• Dan Shipman

It's all in the Ankle

Updated: Apr 3, 2020

Our body is an amazing tool that, like any other tool, if we don't take care of it, then it will break down. One place we see it break down and cause issues, which can cascade up the body, is the ankle.

What is the ankle?

The ankle joint allows up-and-down movement of the foot. The subtalar joint sits below the ankle joint and allows side-to-side motion of the foot. Numerous ligaments (made of tough, moveable tissue) surround the true ankle and subtalar joints, binding the bones of the leg to each other and to those of the foot. Truly, we are looking at 2 joints working together to make the ankle move in the way we think it does.

Alternating Patterns

Our body works in alternating patterns of stable and mobile joints. The ankle is a mobile joint, while the knee above it and the foot below it are stable joints. Many times when there is an issue in a joint, it can reverse this and make the knee and/or foot try to give mobility. This is not what we want from a "stable" joint and this can lead to many issues.

The ankle is prone to become stiff and immobile. When our ankle loses its ability to move, it affects the rest of the body. The foot below becomes unstable and therefore the natural arch of the foot collapses. The knee above also becomes unstable. When we squat, an unstable knee will often wobble and fall inwards. These are only the closest effects of an immobile ankle. Eventually, a stiff ankle could negatively impact the rest of the body. Entire movement patterns can be altered due to stiff ankles. (1)

In terms of the golf swing, when you cannot dorsiflex the foot (bring the toes to the shin) you will have a harder time trying to squat. Now you may be asking why does the ability to squat matter in the golf swing. There is a high correlation to the inability to do a squat and loss of posture in the golf swing. 64% of amateur golfers lose their posture during their swing. Loss of posture can lead to many issues including Over the Top and Flat Shoulder Plane.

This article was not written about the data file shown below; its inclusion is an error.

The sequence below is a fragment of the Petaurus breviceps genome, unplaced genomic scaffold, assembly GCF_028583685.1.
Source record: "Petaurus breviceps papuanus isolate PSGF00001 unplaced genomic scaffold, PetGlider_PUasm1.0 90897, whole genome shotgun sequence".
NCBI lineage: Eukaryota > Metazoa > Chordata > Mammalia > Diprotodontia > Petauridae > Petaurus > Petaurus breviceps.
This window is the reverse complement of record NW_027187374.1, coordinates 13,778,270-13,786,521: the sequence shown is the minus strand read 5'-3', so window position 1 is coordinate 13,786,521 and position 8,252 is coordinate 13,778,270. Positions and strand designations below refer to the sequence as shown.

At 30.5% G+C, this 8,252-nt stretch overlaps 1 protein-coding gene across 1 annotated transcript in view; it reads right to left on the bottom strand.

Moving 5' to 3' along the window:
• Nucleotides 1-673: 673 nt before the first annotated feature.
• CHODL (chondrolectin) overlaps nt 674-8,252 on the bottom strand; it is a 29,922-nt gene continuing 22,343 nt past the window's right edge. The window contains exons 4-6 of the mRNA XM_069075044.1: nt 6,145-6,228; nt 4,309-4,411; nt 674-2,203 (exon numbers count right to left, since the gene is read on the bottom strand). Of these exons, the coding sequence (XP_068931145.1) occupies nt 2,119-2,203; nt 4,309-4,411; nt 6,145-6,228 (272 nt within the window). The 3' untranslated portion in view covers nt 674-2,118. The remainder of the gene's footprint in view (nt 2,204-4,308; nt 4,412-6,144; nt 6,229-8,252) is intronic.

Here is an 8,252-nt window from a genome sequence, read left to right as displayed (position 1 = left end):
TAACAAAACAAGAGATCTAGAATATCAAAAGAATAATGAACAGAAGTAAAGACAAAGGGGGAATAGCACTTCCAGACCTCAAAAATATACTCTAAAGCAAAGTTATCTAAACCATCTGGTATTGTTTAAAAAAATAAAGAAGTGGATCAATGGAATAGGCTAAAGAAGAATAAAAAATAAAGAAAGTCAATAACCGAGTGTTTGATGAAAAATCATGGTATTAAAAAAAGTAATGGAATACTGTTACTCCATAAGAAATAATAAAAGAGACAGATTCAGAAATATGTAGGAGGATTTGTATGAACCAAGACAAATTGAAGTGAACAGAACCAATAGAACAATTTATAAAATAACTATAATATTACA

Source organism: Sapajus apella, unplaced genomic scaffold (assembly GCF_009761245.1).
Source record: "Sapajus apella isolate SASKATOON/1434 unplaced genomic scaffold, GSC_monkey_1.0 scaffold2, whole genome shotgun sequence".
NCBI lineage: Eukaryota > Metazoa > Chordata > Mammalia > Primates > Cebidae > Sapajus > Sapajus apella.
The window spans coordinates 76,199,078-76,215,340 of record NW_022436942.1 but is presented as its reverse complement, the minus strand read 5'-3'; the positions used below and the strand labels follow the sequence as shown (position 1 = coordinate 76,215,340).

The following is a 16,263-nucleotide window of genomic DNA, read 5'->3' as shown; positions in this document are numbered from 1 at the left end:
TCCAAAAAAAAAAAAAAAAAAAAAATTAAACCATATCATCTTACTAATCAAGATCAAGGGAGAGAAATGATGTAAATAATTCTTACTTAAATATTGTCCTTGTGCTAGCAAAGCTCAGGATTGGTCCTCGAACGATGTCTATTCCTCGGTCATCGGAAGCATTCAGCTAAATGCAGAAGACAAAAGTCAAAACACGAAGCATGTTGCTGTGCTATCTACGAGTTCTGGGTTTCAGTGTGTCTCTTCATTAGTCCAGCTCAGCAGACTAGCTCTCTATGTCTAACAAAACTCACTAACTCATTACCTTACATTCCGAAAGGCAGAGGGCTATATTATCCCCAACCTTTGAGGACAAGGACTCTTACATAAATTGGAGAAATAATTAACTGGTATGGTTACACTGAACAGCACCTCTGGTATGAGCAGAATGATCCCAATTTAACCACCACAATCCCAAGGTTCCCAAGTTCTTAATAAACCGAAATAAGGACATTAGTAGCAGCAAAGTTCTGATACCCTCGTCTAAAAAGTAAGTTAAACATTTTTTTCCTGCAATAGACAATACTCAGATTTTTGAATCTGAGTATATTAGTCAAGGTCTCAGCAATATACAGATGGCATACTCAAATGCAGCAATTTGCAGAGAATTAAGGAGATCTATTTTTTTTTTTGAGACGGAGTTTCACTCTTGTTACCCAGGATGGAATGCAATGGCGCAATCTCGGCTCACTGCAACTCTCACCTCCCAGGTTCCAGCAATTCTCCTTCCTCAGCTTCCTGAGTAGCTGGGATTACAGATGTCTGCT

Are my ankles limited?

There is an easy way to determine how good your ankle mobility is. Follow this video to test your ankles.

How do I fix my tight ankles?

There are many ways to address your tight ankles. Some work can be soft tissue, which is what we will focus on here. You may also have structural issues that may be something you've had your whole life. If it's structural, then this probably won't help as much, but you can still try. The last type of impediment to your mobility could be neurological that would typically occur after an accident. Your brain can be apprehensive to move the foot, so it holds back to protect itself, no matter how hard you try to move.

The first way we work on the soft tissue is to mobilize the calf with a foam roller.

The second way is to stretch the calf.

Try these out, then retest to see if/how much it helped. If it did help, then do these on a regular basis to gain more mobility in the ankle and hopefully your squat pattern and golf swing will be more capable as well.


1. Horschig, A. (2017, June 30). How to Screen Ankle Mobility. Retrieved from https://squatuniversity.com/2015/11/05/the-squat-fix-ankle-mobility-pt-1/

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